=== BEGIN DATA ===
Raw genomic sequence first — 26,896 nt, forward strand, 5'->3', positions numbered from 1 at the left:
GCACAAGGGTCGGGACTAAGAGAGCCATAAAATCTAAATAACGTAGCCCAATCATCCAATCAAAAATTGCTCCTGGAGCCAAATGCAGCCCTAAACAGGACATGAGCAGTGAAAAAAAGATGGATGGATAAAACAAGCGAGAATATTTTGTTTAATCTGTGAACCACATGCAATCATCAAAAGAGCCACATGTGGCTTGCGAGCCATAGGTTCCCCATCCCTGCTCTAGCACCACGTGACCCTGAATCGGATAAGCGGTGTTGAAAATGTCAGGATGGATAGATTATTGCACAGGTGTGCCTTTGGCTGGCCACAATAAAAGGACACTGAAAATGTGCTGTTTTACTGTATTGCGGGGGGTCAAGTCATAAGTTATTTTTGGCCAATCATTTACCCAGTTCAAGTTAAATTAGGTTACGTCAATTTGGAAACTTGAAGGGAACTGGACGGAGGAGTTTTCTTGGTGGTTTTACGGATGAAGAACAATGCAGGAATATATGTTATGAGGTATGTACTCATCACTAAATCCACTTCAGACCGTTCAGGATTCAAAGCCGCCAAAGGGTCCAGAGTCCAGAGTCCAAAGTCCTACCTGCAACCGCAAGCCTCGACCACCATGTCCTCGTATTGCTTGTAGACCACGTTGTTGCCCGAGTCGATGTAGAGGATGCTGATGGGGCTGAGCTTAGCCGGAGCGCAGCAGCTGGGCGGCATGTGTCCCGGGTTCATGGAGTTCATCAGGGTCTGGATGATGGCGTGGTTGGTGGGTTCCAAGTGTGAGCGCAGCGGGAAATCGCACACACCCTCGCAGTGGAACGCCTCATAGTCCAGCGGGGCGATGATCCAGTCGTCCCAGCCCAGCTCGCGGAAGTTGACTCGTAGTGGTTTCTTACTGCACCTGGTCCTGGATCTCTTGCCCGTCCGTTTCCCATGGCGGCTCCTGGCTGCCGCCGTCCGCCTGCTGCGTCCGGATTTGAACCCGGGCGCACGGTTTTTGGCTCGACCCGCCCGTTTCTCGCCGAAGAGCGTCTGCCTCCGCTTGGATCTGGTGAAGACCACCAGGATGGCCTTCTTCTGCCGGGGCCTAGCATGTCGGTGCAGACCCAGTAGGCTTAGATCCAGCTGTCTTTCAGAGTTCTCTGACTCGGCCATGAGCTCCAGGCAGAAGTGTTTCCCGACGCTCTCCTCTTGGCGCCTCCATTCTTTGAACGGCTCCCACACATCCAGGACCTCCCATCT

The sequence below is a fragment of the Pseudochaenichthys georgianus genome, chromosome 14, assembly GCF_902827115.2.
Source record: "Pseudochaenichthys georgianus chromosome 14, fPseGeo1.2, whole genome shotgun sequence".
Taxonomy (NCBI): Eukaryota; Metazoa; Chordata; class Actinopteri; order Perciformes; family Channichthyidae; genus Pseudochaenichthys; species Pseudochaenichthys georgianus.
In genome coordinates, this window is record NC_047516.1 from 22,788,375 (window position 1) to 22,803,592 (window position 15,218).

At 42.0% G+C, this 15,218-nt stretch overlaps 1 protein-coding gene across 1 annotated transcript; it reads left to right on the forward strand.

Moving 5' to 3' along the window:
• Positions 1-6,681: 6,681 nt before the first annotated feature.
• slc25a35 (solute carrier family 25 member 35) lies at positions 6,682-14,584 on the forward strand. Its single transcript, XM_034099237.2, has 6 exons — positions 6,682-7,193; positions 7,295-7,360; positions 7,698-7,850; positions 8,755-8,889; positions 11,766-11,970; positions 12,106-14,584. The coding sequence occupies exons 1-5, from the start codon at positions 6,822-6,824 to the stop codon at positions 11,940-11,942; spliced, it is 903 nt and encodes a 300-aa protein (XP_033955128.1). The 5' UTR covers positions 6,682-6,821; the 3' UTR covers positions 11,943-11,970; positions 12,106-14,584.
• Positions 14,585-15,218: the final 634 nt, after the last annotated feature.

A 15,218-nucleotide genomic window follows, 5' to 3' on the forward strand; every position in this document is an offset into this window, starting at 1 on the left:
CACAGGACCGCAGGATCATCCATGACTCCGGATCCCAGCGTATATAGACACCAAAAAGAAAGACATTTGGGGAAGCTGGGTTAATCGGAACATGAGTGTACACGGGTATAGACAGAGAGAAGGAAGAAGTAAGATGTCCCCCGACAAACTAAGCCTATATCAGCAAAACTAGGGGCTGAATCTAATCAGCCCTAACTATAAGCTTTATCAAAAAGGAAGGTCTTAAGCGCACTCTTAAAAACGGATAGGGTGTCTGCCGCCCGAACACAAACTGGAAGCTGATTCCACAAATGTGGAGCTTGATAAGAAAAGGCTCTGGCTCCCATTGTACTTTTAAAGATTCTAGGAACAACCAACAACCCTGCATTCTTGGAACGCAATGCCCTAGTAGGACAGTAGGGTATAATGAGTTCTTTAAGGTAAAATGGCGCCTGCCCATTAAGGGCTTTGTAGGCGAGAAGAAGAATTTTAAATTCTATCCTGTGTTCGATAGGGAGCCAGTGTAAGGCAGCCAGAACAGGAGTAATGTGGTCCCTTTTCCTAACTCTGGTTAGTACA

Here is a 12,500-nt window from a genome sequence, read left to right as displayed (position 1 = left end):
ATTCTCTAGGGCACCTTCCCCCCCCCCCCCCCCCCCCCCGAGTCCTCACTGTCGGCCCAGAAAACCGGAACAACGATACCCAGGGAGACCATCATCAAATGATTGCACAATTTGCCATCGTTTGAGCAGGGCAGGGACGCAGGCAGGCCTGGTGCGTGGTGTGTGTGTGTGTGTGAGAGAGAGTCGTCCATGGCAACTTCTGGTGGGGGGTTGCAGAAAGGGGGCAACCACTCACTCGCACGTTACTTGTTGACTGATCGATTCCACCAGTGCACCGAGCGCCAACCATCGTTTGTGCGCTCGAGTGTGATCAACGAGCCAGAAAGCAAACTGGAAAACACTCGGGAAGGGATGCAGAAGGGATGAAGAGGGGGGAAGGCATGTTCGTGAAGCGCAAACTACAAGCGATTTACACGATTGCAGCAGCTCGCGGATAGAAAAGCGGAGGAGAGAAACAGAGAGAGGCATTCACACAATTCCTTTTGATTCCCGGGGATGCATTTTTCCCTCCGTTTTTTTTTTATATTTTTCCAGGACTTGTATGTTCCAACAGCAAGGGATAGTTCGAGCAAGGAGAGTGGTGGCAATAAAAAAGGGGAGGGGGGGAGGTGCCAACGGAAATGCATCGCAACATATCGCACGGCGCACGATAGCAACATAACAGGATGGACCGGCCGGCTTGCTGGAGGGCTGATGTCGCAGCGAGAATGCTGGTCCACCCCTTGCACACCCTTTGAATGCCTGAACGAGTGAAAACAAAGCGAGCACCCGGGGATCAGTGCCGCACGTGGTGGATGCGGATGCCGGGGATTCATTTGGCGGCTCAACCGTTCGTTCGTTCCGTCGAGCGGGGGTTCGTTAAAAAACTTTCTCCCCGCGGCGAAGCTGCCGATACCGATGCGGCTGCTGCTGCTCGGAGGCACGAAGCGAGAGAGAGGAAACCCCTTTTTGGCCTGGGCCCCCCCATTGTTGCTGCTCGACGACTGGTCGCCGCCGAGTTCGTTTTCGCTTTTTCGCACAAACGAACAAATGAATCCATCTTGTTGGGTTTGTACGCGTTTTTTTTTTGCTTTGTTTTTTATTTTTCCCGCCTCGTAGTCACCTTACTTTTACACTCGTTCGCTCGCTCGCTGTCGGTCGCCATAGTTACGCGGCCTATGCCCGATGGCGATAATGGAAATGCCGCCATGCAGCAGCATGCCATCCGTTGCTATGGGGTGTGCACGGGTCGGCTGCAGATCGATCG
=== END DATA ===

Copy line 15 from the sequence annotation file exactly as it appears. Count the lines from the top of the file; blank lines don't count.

ATTCTCTAGGGCACCTTCCCCCCCCCCCCCCCCCCCCCCGAGTCCTCACTGTCGGCCCAGAAAACCGGAACAACGATACCCAGGGAGACCATCATCAAATGATTGCACAATTTGCCATCGTTTGAGCAGGGCAGGGACGCAGGCAGGCCTGGTGCGTGGTGTGTGTGTGTGTGTGAGAGAGAGTCGTCCATGGCAACTTCTGGTGGGGGGTTGCAGAAAGGGGGCAACCACTCACTCGCACGTTACTTGTTGACTGATCGATTCCACCAGTGCACCGAGCGCCAACCATCGTTTGTGCGCTCGAGTGTGATCAACGAGCCAGAAAGCAAACTGGAAAACACTCGGGAAGGGATGCAGAAGGGATGAAGAGGGGGGAAGGCATGTTCGTGAAGCGCAAACTACAAGCGATTTACACGATTGCAGCAGCTCGCGGATAGAAAAGCGGAGGAGAGAAACAGAGAGAGGCATTCACACAATTCCTTTTGATTCCCGGGGATGCATTTTTCCCTCCGTTTTTTTTTTATATTTTTCCAGGACTTGTATGTTCCAACAGCAAGGGATAGTTCGAGCAAGGAGAGTGGTGGCAATAAAAAAGGGGAGGGGGGGAGGTGCCAACGGAAATGCATCGCAACATATCGCACGGCGCACGATAGCAACATAACAGGATGGACCGGCCGGCTTGCTGGAGGGCTGATGTCGCAGCGAGAATGCTGGTCCACCCCTTGCACACCCTTTGAATGCCTGAACGAGTGAAAACAAAGCGAGCACCCGGGGATCAGTGCCGCACGTGGTGGATGCGGATGCCGGGGATTCATTTGGCGGCTCAACCGTTCGTTCGTTCCGTCGAGCGGGGGTTCGTTAAAAAACTTTCTCCCCGCGGCGAAGCTGCCGATACCGATGCGGCTGCTGCTGCTCGGAGGCACGAAGCGAGAGAGAGGAAACCCCTTTTTGGCCTGGGCCCCCCCATTGTTGCTGCTCGACGACTGGTCGCCGCCGAGTTCGTTTTCGCTTTTTCGCACAAACGAACAAATGAATCCATCTTGTTGGGTTTGTACGCGTTTTTTTTTTGCTTTGTTTTTTATTTTTCCCGCCTCGTAGTCACCTTACTTTTACACTCGTTCGCTCGCTCGCTGTCGGTCGCCATAGTTACGCGGCCTATGCCCGATGGCGATAATGGAAATGCCGCCATGCAGCAGCATGCCATCCGTTGCTATGGGGTGTGCACGGGTCGGCTGCAGATCGATCG